I'm not surprised, since the best solutions make me forget that piracy is an option. In this case, the industry starting running ads for it!
Maybe this will make Congress so mad that they'll confirm an FCC commissioner. That'll show them - go get 'em fellas!
You'd think that folks who are worried about having real guns be taken away wouldn't be so quick to call for taking away virtual ones, but here we are, having watched it happen for three decades...
That seems like a reasonable guess about how that might work, and if they provided an explanation like that, it might help. As it stands, it's pretty close to "you have nothing to worry about if you have nothing to hide." So weird that people aren't cool with that...
Getting flagged for password sharing when I'm not and getting dinged with a new fee would be a pretty big middle finger, so it got me thinking: what will I might miss about Netflix if that happens and I want to rage quit? And that got me thinking: why am I paying for Netflix now?
Can we have law that holds ISPs liable for misstating broadband coverage?
Ok... can we have a law that requires consumers to disclose broadband availability to each other, and holds real estate sellers liable for misstating broadband coverage?
Legislature: This is fine
Kinda shows who they're afraid of, huh?
Do they somehow not have video conferencing in South Korea? If having everyone watch prerecorded video that can tolerate some buffering brings their ISPs' networks down, it's gonna blow their minds when remote workers fire up a flurry of real time videos feeds at roughly the same time at the start of the work day...
One thing that continues to confuse me in cases like this: why would officers ever think that deleting a video is the right thing to do?
If making the video is not a crime, and the content of the video isn't illegal, it's nothing more than destroying someone else's data. Would a reasonable officer really think it's ok to confiscate a device and arbitrarily delete content on it?
Perhaps they tried to delete it because they thought (correctly or not) that some aspect of either making or possessing the recording was a crime. But, if so, wouldn't that be deliberate destruction of evidence? Reasonable officers know that destroying evidence isn't ok - that's a big part of what exigent circumstances are all about.
I too would like to hear this argued before the Supreme Court - clearly I'm missing something...
"The question of compelled speech is also unconvincing"
Social media companies don't want to host this stuff, but the government is telling them they have to.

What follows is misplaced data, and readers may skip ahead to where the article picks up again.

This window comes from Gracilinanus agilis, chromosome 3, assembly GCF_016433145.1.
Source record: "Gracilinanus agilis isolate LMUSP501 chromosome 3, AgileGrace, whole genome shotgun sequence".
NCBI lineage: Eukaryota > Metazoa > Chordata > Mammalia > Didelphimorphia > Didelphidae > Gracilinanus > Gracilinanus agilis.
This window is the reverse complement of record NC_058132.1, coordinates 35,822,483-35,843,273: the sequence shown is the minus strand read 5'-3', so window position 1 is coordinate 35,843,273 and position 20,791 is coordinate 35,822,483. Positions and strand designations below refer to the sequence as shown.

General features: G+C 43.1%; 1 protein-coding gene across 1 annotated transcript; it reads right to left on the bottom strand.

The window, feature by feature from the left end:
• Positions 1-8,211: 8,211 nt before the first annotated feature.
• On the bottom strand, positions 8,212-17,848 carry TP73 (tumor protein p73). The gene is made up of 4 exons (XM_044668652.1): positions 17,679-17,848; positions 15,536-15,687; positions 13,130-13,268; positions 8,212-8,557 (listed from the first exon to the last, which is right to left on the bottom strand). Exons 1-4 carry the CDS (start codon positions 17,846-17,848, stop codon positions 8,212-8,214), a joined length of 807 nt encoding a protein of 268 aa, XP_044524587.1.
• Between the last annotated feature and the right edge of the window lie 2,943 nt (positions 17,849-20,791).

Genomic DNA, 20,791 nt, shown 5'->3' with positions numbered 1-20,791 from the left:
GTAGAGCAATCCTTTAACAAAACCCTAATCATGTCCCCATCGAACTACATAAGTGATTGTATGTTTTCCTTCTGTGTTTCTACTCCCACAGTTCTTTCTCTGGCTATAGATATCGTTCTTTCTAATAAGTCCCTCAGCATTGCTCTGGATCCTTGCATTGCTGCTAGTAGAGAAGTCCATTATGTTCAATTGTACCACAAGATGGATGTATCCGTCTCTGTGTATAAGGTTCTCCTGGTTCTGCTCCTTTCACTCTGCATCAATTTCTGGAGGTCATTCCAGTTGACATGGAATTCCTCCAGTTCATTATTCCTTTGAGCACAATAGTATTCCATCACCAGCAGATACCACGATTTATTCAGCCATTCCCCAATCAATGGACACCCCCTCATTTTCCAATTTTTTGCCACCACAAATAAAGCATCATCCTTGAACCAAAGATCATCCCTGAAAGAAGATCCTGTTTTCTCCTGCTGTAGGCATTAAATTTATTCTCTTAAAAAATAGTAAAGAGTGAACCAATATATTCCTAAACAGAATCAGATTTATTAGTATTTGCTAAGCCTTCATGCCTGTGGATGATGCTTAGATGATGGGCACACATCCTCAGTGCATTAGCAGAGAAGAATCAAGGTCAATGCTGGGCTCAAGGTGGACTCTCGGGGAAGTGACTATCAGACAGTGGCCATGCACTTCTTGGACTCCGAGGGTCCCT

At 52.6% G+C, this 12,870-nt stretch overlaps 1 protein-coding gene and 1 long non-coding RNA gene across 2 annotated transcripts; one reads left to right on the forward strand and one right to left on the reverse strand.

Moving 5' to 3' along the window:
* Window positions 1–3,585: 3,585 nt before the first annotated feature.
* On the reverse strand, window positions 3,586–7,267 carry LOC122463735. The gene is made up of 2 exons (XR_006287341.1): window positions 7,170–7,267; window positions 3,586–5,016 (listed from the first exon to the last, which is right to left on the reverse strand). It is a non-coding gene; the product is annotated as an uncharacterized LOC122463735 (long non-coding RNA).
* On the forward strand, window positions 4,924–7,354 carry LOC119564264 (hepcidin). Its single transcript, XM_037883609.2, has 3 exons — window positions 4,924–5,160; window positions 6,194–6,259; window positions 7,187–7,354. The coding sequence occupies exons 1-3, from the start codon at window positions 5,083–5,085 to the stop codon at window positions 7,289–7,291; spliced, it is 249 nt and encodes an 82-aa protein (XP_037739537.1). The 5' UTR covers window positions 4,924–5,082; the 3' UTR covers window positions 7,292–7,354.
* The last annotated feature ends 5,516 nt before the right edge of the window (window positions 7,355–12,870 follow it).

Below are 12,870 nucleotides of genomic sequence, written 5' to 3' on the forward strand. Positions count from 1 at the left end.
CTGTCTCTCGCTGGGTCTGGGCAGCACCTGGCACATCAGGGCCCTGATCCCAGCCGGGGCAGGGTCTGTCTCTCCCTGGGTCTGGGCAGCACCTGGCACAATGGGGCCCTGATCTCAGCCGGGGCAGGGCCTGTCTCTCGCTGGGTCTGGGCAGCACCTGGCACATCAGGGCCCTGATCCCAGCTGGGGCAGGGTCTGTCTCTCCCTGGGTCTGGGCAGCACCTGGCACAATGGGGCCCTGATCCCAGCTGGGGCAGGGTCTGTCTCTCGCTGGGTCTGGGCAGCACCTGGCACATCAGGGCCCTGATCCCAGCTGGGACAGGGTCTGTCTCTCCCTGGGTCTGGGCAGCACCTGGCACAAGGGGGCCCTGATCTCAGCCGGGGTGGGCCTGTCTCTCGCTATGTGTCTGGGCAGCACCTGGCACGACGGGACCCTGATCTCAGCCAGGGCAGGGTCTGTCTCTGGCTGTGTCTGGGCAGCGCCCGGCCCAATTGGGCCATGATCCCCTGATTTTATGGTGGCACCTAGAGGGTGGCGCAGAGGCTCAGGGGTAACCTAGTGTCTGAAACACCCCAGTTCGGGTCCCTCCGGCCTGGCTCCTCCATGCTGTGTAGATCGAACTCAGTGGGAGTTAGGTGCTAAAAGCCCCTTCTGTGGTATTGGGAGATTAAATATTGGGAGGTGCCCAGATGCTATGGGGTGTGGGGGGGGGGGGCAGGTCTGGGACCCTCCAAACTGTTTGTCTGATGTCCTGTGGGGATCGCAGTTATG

I guess the "question" is: how is that not compelled speech?
Been spendin' most their lives,
Livin' in the tweeter's paradise
Unless these cities have a contract/agreement with these streaming companies, it sounds like they're just loudly and publicly declaring that these companies should give them money.
I guess I've never tried that myself to see if it works. Maybe later, preferably when my neighbor isn't using the garden hose
Shouldn't the officers' "training and Experience" told them that shoplifters often commit more that one crime? That would've lead them to check on thefts from other retailers to try to establish a pattern. Wouldn't they have known that the thieves frequently sell or trade stolen merchandise? That might have meant that they would have tried to track down the stolen goods to see where they came from.
This just seems like lazy investigative work, and it feels negligent too, since an innocent person payed a price
He promptly unlocked his phone and removed the passcode upon upon being asked for it by law enforcement I trust?
Instead, may I suggest that we start naming certain bodily functions after the people responsible for filling this? Think it over while I take a quick Chu...
Certain folks are going to be mad about how this affects the monkey and typewriter industries...
When he brings up software updates - is he asking phone makers to add a feature that uploads all of your data from your encrypted phone to a remote server? I think that's already a thing...
Maybe it's just too much work for him to learn about it and figure out how it works for law enforcement.
So, I just pulled up "Summertime" on YouTube and started beatboxing to it. I don't want to alarm anyone, but it just... worked. YouTube didn't crash, my phone didn't catch on fire, nothing. I was assured that copyright could prevent this. Maybe I have powers.
Even Equifax wasn't on the hook for a billion dollars. I don't know which 10,017 works were shared, but apparently they're worth more than our social security numbers and credit card numbers
Thirty year war?
(Although in fairness, the last four years have definitely felt more like sixteen)